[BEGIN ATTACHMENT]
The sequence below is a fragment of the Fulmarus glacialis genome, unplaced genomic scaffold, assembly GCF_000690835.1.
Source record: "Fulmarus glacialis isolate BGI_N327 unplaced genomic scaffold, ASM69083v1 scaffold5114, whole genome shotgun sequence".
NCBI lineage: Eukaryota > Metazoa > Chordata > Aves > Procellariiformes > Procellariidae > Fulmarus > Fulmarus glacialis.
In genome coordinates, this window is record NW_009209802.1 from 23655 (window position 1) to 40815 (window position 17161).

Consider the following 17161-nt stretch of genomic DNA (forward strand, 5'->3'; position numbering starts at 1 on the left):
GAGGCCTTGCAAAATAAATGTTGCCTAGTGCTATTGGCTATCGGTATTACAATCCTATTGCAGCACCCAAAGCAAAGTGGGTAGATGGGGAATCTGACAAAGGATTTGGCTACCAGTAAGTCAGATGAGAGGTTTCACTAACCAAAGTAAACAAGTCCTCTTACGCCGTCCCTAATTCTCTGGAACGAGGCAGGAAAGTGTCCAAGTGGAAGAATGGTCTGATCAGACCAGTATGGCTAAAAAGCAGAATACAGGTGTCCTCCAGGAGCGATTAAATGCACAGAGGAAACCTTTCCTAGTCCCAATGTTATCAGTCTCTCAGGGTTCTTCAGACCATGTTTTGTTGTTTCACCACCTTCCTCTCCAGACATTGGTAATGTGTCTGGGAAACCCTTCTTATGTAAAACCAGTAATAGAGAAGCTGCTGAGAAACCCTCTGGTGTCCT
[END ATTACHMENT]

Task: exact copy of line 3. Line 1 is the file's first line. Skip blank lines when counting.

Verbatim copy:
NCBI lineage: Eukaryota > Metazoa > Chordata > Aves > Procellariiformes > Procellariidae > Fulmarus > Fulmarus glacialis.